Rant

digdug wants to know, after yesterday's post, who Iceland's "greedy native bad boys" are. That depends a little on who you ask, but here's my answer:

We've unfortunately got a surplus of white collar criminals here. You know, the type of guy who lines his pockets and takes kickbacks and underbids and practices nepotism and lies for profit and evades taxes. They are men who are tens (hundreds?!) of thousands of dollars in debt to banks and live swanky lifestyles off of these all-too-easy-to-get loans, then get desperate when loan interest starts eating up their profits. They go criminal with shocking ease; there's no feel that they have pondered the dark side or have been led into tempation. Instead, it's as if crime and swindle were part of their business plan from the get go, and they just had to establish an honorable front to get things started.
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It used to bother me a lot more how rancid the business world is here, given that we're so few and that stealing from "society" in Iceland is simply stealing from your own cousins. But Icelanders have always been rebels and have never been very law-abiding. In the old Alþingi days when important men would meet twice a year at Þingvellir to settle disputes, rule by law seemed to work. But then again, when being outlawed out of society was one of the main punishments, and blood revenge was considered understandable, the stakes were a little higher.
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Today, the threat of bankruptcy or a couple of years in a low-security jail are our only incentives to be good. And both punishments are seen, honestly, as badges of courage...You got caught, huh? well, at least you tried...heh heh heh. Now your famous. And If you consider our past, when survival itself was constantly in question, it's understandable that the national psyche developed into a slightly criminal one. Once beggars, now thieves, kind of thing. It's in all corners of society, from business to politics to non-profit to insurance and health care. Our system is very skewed, and if you don't take what you can Now you might find yourself falling off the boat into good old fashioned poverty, just like great-grandma lived it. Only this time, it's our own people who are the oppressors. Not too funny, is it?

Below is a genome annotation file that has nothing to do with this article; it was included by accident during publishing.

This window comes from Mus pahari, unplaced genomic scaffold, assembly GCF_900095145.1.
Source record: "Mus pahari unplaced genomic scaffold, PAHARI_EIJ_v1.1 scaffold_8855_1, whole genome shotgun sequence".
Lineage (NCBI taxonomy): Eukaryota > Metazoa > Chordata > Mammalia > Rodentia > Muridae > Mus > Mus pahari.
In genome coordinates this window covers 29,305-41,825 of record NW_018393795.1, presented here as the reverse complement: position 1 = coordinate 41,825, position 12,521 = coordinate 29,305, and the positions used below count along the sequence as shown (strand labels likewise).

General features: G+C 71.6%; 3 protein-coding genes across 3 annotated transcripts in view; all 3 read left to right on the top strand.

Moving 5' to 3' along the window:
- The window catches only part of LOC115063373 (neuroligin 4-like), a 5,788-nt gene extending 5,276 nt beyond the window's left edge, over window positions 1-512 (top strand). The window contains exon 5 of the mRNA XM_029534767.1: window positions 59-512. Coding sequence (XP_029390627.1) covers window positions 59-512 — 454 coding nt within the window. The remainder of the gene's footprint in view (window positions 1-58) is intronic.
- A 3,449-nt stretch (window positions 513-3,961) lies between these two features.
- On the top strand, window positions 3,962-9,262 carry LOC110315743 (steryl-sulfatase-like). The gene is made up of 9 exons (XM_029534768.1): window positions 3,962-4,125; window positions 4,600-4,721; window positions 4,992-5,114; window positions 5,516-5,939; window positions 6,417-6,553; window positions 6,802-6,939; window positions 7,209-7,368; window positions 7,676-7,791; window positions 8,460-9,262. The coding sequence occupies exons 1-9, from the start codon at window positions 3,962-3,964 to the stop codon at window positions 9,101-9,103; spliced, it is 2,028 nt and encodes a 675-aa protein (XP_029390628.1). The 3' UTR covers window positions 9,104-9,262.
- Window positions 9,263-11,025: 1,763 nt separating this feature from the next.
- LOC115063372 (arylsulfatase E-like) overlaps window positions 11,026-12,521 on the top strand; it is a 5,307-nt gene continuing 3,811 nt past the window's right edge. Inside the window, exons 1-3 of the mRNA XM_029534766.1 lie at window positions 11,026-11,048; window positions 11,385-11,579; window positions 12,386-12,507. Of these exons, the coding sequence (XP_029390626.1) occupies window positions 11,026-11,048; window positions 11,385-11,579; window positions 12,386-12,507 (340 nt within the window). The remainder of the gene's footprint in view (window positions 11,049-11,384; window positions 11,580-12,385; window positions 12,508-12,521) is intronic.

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By the way, it seems that when all the annual known and assumed evaded taxes are tallied, the resulting amount of money could support the entire educational system in Iceland for a year. In the mean time, a poverty-level single mother is arrested for not paying a parking ticket. Hmmm.

7 comments:

Cy said...

While I sympathize with your situation in Iceland with the business crooks, I have one word here from the States that represents bought justice.

O.J.

Isn't the law fun?

digdug said...

america is CORRUPT, but on a large machine-like level. when making soup, the scum always floats to the top. [ :( ]. in iceland, it is alot more personal, stealing from each other. i feel your anger and bitterness. in america, i am (sadly) used to the idea of corrupt politicians and businessmen, but i would cut the fingers off of any family member who stole from me or my kin.

L said...

I like your blog! very cool.

I guess no country is safe from white collar corruption...

Cy said...

Sheesh, DigDug, you're in Texas, the only state in America where it used to be legal to argue as a defense to murder that "the dude needed killin'."

digdug said...

i'm not sure i understand cy's comment. are you sayin' he didn't deserve killin'? the rule for justifiable homicide in texas is; make sure to drag the body into your house before you call the police. you can claim he was "breaking and entering" your abode, and "protecting your life and property"! let's hear it for legal loopholes in texas, YEE HAA!

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Cy said...

Nope, DigDug, what I meant was in Texas, you used to be not guilty of murder if you could prove what a jerk the guy you killed was. That's why they called it the "Dude needed killin'" defense.

As in, "Yes, I shot him. But he was such a jerk that someone should have." And if the jury believed that the victim was such an a-hole that he deserved to get killed, then the murderer walked. It stemmed from the traditions of the old West.

This lasted until well past the 1960s.